blogpost
Boot into USB disk with Raspberry Pi

Written by Bram Neijt on .

For some reason my SD card in my Raspberry Pi got corrupted. And after doing an fsck in my laptop and fixing all the problems, the filesystem got corrupted again in seconds after booting my Raspberry Pi with it. It might be because it's a cheap 32 GB card, but anyway. I still had a 512 MB old SD, so I decided to put the boot partition on that and lock it so no disk corruption could possibly occur and place the root partition on my USB disk.

The basic process is really simple: write the boot partition onto the 512 MB card, edit the configuration to point to /dev/sda1 and write the second partition (the ArchLinux root) onto an USB disk. Then everything just worked. Below are the steps I did to get it working.

Create the booting SD card

Download the ArchLinux image from Raspberry Pi downloads page.

Then write it onto the SD card from your linux console. This will halt half-way, but that is not a problem:

sudo dd if=archlinux-hf-2013-01-22.img of=/dev/mmcblk0

Now we need to remove the broken second partition (which did not fit on the disk). You can either use gparted or fdisk to remove the second partition on /dev/mmcblk0.

With fdisk /dev/mmcblk0 use d followed by 2 to remove the second partition and close with w.

With gparted just click, click, choose remove and click again.

Now mount the boot partition and edit the cmdline.txt file on there. Change the root parameter to /dev/sda1, which means the complete line will become something like this:

smsc95xx.turbo_mode=N dwc_otg.lpm_enable=0 console=ttyAMA0,115200 kgdboc=ttyAMA0,115200
console=tty1 root=/dev/sda1 rootfstype=ext4 elevator=noop rootwait

all on a single line.

Create the root partition

To create the root partition, we first create a partition table with a single primary partition on the USB disk and then copy the file system from the image onto that partition. This will leave room after the end of the file system, which we can later fill in with resize2fs.

Use kpartx to connect the partitions inside the image as loopback devices. I've created a script to create loopback devices for the partitions on the image called and mount them. It's called rawmount.sh and I posted about it in this earlier post.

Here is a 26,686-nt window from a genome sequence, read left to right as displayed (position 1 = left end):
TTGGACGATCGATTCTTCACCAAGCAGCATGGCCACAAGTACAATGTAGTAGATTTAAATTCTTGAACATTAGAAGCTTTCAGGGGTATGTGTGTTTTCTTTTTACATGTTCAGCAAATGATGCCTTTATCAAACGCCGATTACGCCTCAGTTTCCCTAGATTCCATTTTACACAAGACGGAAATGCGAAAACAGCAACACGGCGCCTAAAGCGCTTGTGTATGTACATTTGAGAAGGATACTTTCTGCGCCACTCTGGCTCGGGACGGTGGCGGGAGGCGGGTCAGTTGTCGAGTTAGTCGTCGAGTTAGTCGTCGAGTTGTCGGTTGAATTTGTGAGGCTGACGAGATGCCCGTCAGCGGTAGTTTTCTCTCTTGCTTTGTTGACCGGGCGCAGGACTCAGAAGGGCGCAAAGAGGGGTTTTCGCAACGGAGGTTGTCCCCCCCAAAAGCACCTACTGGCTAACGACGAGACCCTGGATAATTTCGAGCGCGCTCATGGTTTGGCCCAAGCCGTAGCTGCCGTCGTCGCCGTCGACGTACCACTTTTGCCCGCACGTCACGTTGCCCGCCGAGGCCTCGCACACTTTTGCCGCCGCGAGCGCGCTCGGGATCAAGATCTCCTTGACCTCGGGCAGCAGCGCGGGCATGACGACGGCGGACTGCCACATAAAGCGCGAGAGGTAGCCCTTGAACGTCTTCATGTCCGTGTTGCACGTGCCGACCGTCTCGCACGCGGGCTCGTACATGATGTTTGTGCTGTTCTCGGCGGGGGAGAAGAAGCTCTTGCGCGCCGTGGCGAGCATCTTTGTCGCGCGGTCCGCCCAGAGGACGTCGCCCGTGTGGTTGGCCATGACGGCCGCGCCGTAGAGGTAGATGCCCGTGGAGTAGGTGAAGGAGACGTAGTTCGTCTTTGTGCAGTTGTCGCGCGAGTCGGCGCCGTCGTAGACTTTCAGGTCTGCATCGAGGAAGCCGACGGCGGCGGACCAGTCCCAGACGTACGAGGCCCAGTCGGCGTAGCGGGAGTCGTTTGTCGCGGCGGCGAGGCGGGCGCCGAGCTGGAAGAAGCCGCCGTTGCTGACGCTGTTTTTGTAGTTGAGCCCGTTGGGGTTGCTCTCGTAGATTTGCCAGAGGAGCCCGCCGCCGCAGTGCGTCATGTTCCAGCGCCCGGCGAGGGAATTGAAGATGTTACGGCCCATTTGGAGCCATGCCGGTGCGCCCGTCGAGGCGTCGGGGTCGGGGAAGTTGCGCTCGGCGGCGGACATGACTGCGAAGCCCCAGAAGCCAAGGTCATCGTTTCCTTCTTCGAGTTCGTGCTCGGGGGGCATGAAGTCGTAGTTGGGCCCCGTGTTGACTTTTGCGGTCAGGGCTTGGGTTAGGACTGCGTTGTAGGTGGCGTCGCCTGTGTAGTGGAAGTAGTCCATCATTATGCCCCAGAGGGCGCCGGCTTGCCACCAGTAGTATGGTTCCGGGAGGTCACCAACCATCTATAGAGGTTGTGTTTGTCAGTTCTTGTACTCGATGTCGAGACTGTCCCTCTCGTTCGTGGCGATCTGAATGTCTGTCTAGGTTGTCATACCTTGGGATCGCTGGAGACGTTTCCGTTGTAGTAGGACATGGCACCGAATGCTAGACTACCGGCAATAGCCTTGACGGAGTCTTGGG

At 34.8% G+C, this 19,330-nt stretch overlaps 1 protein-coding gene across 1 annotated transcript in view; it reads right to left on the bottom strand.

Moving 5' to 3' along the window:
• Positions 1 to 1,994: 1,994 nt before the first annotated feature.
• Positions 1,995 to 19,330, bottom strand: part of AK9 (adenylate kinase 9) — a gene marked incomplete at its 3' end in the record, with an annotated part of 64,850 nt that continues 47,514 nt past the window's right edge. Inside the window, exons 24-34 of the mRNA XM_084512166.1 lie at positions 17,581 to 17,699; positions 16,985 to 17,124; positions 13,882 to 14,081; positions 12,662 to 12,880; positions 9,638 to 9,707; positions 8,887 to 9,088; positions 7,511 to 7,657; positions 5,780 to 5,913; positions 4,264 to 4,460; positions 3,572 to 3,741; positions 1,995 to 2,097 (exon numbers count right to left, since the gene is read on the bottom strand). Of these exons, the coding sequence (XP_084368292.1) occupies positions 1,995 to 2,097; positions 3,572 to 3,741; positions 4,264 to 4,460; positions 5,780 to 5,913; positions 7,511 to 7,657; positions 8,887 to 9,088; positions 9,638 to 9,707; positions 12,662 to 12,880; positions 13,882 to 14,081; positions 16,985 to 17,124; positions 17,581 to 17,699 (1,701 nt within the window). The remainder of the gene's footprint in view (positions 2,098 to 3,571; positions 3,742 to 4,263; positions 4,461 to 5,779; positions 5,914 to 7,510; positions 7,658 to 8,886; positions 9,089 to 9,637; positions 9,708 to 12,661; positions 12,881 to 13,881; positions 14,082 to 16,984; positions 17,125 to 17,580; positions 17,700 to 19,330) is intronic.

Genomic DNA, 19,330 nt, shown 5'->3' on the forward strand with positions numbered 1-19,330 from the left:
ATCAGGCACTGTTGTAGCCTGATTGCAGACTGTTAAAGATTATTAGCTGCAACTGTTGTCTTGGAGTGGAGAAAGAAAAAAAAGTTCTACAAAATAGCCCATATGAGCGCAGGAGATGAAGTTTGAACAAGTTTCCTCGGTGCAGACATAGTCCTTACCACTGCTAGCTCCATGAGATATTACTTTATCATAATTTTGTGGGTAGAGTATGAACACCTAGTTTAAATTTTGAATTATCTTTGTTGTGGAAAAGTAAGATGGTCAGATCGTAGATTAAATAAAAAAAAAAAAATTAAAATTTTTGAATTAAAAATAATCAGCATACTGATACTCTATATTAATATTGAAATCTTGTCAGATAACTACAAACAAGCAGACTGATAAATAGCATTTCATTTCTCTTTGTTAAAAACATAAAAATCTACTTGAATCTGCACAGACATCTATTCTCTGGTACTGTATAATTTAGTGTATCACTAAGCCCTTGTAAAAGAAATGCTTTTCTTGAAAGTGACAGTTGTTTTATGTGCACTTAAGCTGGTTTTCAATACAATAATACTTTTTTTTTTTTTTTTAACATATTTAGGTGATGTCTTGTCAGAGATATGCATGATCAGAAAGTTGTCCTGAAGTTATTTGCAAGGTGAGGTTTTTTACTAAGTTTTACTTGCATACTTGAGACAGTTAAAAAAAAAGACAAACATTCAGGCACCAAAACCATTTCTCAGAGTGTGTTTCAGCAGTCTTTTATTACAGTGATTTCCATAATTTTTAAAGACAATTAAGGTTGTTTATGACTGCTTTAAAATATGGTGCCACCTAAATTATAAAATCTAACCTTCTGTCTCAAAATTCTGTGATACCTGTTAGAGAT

Use rawmount to mount the partitions and verify they have been mounted:

sudo bash rawmount.sh archlinux-hf-2013-01-22.img 

The output should be something like this:

Image      : /home/bram/Downloads/archlinux-hf-2013-01-22.img
Mount base : /tmp/mount_6763/
Partitions : loop0p1 loop0p2 
Mounting: loop0p1
Mounting: loop0p2

Because the partitions are automatically mounted by rawmount.sh, we will first unmount them to make sure the file system is not live during the copy. If you are not sure about the device names at this point, execute mount first to get a listing:

mount
sudo umount /tmp/mount_6763/0
sudo umount /tmp/mount_6763/1

Now we can copy the root partition (set as loop0p2) to our USB disk partition we created earlier. Make sure you are confident you are picking the right devices here, otherwise you will be overwriting disk data. This is a check twice, execute once situation:

sudo dd if=/dev/mapper/loop0p2 of=/dev/sdd1

This should take on a little time, as the arch root partition is not very large. If you need to see process you can check out an earlier post on inspecting dd progress.

Now that the partition is on the USB disk, you can do either of two things: boot your raspberry pi and run resize2fs, or open gparted and run resize2fs now. I choose the first because I was to curious to see if it would even boot.

Once you have confirmed that everything boots like normal, you can just flip the SD card lock and change the /boot entry in /etc/fstab to include a read-only flag (ro):

/dev/mmcblk0p1  /boot  vfat defaults,ro  0 0

And your done!

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